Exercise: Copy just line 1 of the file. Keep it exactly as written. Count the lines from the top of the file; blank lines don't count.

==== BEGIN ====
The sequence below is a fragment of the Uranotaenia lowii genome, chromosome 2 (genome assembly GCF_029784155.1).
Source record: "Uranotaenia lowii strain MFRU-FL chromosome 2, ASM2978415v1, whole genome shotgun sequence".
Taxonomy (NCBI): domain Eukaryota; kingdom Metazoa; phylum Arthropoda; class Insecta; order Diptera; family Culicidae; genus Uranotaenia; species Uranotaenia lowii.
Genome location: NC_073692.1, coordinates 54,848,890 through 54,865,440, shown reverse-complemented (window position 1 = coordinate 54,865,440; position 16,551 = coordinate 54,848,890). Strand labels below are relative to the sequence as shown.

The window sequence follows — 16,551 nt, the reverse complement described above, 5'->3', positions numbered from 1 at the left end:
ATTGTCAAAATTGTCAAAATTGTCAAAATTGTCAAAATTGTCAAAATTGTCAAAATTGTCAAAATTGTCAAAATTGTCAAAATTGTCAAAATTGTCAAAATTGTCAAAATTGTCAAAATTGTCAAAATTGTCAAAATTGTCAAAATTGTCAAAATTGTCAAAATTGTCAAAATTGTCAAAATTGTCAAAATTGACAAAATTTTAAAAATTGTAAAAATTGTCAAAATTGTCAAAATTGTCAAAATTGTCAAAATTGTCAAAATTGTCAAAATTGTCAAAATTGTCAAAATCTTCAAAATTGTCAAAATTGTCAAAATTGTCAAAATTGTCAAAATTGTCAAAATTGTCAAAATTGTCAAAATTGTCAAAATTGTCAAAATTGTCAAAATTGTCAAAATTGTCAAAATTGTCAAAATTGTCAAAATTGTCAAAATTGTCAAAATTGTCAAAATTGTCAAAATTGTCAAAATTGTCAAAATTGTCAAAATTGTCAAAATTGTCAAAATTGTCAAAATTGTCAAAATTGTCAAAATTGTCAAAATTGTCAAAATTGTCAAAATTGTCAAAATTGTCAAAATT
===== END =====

The sequence below is a fragment of the Uranotaenia lowii genome, chromosome 2 (genome assembly GCF_029784155.1).